A few years back, I was in Hsinchu, Taiwan, (aka “Science City”) lecturing on technology strategies to 35 vice presidents and senior executives of one of the world’s largest and most prestigious Taiwanese high tech corporations. As we began to dig deeper into the true definition of “strategy,” a member of the audience asked for my view of the Harvard Business Review. He asked the question because we were discussing the difference between true strategy and what the business world usually passes off as strategy.
I immediately responded to the question by calling the Harvard Business Review a Trick-of-the-Month club. I explained that one month, HBR will say that the key to a company’s success is for it to totally focus on the customer. Two months later, the HBR will say that the key to success is to totally ignore the customer to avoid always being stuck in the present. In neither case does the HBR explain why the approach is sound, nor does the writer connect to any of HBR’s other previous “nuggets of wisdom.” I shared that I’ve noticed that in most cases, these “nuggets” are nothing more than isolated and superficial observations that HBR’s contributors and writers base upon fragmented, anecdotal information. HBR treats readers as nothing more than fat, dumb frogs willing to blindly jump from lily pad to lily pad, not caring that they have no ability to know which pad will be strong enough to support their hefty weight.
After I finished my answer, the entire room of white-shirted executives erupted in uncontrollable laughter. I was shocked and taken back because I didn’t think my answer was that funny, and from my experience, I thought I had just pointed out the obvious. On the next break, I pulled aside one of the executives whom I knew and asked him why that comment about HBR had gotten such a strong response. He smiled and said, “When we talk with American corporate executives about competitiveness and strategy, they tell us to faithfully read the Harvard Business Review. They act as if it is at the forefront of all the latest thinking and wisdom. But when we look at HBR, we see nothing more than a rambling bunch of disconnected tricks. And we are confused. You are the first American to actually state what we see. And you stated it as if it were obvious to everyone and no big deal. That is why your comment received such sincere laughter. You just confirmed what we all know.”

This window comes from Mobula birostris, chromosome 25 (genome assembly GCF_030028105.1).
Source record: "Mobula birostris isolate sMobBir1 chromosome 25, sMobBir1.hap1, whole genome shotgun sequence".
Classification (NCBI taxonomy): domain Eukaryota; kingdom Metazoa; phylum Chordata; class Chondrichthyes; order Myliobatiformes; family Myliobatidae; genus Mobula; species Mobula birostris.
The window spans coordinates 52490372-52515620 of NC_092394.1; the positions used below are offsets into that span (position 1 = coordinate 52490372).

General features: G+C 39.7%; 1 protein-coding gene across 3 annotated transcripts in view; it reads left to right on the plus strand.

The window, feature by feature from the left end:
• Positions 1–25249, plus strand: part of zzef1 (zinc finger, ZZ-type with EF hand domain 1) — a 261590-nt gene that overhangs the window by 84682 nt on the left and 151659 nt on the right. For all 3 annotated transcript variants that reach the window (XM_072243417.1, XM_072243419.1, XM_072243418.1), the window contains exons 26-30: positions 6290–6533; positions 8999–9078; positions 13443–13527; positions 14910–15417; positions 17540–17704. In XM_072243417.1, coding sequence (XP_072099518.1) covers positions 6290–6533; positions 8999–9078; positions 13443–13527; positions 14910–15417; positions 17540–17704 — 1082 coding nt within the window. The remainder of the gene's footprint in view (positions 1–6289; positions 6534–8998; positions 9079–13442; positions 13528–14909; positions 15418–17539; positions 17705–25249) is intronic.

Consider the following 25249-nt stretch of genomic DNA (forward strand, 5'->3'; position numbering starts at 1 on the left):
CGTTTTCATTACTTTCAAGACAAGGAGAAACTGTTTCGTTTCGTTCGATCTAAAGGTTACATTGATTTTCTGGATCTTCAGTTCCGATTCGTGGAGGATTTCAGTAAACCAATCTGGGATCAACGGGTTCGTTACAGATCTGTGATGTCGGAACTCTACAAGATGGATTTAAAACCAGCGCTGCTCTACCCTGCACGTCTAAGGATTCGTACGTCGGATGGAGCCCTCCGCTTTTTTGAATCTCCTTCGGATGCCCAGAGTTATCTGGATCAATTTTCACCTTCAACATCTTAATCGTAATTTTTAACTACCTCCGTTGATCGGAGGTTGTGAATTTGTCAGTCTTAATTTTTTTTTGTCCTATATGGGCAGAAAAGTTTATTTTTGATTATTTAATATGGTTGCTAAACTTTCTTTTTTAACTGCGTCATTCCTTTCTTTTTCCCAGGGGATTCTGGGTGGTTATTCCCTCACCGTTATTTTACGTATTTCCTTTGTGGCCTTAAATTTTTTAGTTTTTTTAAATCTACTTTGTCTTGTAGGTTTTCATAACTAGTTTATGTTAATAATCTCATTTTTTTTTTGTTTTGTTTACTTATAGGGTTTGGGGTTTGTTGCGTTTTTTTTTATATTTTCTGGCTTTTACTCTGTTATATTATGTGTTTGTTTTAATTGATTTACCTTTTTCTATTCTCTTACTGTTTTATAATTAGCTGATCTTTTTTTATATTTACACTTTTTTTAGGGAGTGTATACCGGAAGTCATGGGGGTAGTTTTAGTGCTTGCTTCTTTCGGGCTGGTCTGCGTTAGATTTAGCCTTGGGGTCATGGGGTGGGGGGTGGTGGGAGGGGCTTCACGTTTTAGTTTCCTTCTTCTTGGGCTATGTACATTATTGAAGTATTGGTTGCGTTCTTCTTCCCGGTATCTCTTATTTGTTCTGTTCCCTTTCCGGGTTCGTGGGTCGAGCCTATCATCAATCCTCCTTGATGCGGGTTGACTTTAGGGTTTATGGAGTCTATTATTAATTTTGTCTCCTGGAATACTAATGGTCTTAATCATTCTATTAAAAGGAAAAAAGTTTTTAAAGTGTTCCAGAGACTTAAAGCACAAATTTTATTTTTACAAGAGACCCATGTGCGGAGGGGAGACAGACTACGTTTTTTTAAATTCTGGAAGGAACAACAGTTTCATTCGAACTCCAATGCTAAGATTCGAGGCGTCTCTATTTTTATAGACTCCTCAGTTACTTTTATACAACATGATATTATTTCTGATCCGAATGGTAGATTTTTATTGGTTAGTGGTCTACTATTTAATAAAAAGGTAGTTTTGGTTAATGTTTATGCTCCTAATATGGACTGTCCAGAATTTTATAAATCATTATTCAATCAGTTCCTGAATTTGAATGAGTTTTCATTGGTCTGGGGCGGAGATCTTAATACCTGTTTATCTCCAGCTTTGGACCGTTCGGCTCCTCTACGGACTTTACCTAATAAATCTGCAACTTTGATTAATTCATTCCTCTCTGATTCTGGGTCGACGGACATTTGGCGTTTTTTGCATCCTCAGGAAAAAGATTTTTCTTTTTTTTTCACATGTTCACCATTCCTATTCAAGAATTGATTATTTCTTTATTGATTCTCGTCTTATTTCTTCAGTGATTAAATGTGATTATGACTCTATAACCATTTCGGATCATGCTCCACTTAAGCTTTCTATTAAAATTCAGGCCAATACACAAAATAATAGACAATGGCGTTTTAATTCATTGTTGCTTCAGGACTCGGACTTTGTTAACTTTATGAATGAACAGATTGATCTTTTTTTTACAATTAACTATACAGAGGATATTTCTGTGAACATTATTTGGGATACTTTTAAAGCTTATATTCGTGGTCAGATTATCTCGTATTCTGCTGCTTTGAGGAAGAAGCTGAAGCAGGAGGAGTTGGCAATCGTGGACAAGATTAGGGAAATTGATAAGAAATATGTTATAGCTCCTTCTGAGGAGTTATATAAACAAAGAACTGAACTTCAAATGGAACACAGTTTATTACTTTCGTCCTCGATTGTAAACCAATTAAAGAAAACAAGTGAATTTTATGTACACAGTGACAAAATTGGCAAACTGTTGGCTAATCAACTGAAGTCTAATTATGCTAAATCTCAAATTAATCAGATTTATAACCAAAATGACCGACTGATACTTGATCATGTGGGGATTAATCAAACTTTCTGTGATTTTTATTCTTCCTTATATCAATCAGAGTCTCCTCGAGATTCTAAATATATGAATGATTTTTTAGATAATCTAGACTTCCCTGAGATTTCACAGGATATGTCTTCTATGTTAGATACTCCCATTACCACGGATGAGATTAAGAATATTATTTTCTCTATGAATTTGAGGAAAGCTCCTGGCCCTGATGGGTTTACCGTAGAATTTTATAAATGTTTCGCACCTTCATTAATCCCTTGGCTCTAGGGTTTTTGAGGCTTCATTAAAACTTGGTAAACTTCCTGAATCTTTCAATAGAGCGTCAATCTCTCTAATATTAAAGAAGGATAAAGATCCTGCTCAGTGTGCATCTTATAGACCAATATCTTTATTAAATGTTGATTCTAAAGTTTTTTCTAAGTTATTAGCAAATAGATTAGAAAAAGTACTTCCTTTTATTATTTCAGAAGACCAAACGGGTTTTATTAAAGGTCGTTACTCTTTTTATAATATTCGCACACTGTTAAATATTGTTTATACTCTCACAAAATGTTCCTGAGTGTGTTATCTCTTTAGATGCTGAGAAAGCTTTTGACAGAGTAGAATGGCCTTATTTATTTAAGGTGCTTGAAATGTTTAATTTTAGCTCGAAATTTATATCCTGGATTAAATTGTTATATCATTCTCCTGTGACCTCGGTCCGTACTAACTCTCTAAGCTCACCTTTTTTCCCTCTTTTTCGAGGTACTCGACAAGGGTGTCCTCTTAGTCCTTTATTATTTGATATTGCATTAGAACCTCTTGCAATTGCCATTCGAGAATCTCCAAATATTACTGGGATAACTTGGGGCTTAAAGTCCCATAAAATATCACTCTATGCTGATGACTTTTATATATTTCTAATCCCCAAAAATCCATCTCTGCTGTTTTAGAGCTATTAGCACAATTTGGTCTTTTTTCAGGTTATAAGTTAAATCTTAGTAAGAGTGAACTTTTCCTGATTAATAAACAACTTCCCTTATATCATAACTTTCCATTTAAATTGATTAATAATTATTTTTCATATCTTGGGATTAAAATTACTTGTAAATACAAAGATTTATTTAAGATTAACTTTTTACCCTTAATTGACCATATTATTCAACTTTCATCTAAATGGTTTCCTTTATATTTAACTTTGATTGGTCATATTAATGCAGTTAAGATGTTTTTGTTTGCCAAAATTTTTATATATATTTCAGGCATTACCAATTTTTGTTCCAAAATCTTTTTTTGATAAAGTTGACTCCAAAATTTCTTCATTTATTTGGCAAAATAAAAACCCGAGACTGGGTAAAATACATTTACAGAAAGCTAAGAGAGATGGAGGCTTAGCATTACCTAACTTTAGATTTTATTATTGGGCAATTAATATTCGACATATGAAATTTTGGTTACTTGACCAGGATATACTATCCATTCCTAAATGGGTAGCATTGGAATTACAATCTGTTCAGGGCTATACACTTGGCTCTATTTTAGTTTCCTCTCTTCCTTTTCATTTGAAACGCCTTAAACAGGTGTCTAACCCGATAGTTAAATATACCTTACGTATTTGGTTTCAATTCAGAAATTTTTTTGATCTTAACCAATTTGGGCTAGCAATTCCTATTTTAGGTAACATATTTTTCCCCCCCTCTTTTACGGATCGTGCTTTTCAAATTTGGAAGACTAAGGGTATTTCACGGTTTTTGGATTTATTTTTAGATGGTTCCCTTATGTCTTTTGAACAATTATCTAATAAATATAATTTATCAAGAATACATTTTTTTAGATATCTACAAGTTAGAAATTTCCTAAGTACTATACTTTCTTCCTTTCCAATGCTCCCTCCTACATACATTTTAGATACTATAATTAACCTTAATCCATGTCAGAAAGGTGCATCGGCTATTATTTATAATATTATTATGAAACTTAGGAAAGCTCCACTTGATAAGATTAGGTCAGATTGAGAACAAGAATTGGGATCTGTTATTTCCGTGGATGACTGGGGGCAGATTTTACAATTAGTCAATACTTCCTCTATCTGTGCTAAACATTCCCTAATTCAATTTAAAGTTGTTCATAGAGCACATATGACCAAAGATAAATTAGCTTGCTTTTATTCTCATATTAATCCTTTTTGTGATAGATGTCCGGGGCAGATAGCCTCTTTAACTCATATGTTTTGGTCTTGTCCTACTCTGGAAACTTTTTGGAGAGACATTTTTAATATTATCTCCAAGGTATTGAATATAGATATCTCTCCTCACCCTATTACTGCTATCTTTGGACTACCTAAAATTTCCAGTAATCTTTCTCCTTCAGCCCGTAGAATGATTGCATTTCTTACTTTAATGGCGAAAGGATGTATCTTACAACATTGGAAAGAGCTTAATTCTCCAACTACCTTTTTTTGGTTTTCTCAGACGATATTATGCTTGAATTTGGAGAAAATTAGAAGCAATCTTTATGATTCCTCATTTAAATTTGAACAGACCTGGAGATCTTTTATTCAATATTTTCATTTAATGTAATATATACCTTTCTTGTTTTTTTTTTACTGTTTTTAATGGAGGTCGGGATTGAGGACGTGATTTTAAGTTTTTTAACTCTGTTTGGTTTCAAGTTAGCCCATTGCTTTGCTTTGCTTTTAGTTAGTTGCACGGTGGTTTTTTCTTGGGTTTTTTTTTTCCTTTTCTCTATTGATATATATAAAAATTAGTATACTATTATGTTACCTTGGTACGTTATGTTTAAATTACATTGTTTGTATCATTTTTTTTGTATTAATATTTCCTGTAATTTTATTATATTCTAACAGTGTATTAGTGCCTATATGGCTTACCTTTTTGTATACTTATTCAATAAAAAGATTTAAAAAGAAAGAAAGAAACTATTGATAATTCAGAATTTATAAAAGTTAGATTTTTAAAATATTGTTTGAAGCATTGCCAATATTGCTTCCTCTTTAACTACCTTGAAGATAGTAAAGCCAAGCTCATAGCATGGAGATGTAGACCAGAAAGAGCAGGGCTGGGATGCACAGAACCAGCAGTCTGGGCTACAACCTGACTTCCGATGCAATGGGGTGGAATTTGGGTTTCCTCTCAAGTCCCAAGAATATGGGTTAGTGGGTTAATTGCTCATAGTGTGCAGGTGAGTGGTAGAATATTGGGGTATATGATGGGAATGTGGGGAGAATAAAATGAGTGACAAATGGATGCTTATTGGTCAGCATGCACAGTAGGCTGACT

The reason Harvard Business Review can only address competitiveness and strategy, as a “bunch of disconnected tricks,” is that the foundational premise on which the publication addresses these two is incorrect. And it is not a matter of the premise needing updating to realign its focus (e.g., putting a higher priority on R&D) or to add another term (e.g., the gig economy). HBR’s entire premise is false, and we must discard it.
U.S. business schools share the premise that financial manipulation (i.e., finance-based planning) is the foundation for all decision-making for all functions within an organization private or public. In finance-based planning, the basis of all decision-making is the effective acquisition and utilization of funds — fund exploitation. In finance-based planning, the measure of success is how well the organization optimized fund exploitation to accomplish the objective. (The objective can be maximum profit or ROI, increased market share, or in the case of the military, a new tank.) But in all cases during the process, the bottom line question is, “How efficient are you or were you in your exploitation of the funds?” Organizations mistakenly either equate financial efficiency to competitiveness or ignore the need to be competitive.